Two of Hans Keilson's novels a?have been (re)translated and the NYT posts an effusive review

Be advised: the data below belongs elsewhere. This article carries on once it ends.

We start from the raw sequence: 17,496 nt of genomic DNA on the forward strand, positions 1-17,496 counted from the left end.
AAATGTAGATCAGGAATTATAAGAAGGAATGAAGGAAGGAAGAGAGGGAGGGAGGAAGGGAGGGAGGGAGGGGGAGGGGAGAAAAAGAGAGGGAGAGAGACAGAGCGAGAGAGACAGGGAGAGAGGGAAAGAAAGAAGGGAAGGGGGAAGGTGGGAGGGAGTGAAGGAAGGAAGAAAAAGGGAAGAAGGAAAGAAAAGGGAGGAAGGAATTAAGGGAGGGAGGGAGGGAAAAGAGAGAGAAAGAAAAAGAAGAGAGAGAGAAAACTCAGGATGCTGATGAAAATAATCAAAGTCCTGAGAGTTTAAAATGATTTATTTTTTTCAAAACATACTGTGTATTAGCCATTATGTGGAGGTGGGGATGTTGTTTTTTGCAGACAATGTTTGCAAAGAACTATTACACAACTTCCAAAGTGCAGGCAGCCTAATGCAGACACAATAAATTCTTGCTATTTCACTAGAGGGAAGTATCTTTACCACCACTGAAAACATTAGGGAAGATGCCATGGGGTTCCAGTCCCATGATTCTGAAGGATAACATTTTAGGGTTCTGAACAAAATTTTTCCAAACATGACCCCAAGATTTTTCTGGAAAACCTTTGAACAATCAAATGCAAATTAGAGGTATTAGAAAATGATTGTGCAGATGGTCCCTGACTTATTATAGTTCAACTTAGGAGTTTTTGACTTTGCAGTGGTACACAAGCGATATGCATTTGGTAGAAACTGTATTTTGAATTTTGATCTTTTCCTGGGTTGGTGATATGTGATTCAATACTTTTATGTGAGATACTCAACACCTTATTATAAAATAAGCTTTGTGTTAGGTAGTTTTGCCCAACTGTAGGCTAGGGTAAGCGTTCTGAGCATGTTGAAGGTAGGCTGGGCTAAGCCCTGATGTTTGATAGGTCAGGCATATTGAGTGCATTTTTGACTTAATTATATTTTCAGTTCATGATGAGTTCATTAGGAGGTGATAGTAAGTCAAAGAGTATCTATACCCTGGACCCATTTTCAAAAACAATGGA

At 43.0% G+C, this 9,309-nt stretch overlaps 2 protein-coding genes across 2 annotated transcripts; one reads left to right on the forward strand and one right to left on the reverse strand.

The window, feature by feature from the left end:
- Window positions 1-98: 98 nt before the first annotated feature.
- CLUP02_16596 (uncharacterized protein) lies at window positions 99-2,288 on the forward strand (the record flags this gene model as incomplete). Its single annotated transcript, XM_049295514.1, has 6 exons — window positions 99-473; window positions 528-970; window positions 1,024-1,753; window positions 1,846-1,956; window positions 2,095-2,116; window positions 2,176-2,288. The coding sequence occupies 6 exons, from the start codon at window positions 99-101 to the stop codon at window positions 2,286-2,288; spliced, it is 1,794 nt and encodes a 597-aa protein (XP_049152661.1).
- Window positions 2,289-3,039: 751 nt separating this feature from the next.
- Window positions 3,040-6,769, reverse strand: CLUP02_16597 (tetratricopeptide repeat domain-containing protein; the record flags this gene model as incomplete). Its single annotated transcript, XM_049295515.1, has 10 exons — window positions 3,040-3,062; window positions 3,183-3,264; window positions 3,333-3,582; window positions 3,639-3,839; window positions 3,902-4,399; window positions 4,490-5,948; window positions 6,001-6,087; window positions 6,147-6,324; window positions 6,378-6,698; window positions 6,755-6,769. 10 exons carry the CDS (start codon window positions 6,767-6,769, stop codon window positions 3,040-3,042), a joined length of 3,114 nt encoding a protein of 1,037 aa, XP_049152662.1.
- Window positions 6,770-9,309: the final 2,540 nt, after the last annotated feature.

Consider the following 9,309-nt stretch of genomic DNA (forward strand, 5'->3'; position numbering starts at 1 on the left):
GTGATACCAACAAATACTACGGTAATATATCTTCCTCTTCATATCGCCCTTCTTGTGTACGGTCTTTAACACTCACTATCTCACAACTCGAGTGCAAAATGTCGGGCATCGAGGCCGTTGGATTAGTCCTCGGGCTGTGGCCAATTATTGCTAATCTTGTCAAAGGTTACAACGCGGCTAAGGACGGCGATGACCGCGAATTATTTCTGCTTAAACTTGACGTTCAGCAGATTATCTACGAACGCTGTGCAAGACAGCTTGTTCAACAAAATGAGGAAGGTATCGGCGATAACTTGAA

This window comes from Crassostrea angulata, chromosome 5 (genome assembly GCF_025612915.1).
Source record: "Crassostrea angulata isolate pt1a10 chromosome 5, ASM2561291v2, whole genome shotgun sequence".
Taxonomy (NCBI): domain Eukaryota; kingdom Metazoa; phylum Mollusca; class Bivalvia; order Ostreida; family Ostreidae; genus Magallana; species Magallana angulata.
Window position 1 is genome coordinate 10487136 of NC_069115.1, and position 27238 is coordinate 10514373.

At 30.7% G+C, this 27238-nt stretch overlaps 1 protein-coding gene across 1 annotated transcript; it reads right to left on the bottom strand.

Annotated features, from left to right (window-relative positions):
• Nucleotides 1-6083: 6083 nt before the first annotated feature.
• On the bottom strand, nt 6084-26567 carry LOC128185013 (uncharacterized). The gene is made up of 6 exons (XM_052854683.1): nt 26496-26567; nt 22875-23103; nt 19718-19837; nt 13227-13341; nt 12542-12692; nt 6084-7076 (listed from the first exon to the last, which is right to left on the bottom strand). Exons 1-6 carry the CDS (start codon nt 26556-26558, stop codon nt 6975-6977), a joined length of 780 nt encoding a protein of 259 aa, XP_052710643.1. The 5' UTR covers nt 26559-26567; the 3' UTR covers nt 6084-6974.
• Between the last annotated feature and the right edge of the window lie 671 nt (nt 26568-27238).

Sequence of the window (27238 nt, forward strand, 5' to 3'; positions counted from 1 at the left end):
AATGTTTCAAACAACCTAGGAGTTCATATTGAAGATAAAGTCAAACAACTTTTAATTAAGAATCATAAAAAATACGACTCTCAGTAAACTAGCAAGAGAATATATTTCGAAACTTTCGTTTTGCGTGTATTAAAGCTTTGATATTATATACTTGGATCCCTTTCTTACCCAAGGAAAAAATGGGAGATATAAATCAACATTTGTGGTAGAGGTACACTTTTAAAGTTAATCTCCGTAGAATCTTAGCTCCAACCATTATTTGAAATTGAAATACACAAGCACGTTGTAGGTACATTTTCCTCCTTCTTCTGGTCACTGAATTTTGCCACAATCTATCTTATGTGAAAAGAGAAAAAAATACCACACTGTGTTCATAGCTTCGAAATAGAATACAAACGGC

For busy, harried or distractible readers who have the time and energy only to skim the opening paragraph of a review, I?ll say this as quickly and clearly as possible: ?The Death of the Adversary? and ?Comedy in a Minor Key? are masterpieces, and Hans Keilson is a genius.Although the novels are quite different, both are set in Nazi-occupied Europe and display their author?s eye for perfectly illustrative yet wholly unexpected incident and detail, as well as his talent for story*telling and his extraordinarily subtle and penetrating understanding of human nature. But perhaps the most distinctive aspect they share is the formal daring of the relationship between subject matter and tone. Rarely has a finer, more closely focused lens been used to study such a broad and brutal panorama, mimetically conveying a failure to come to grips with reality by refusing to call that reality by its proper name.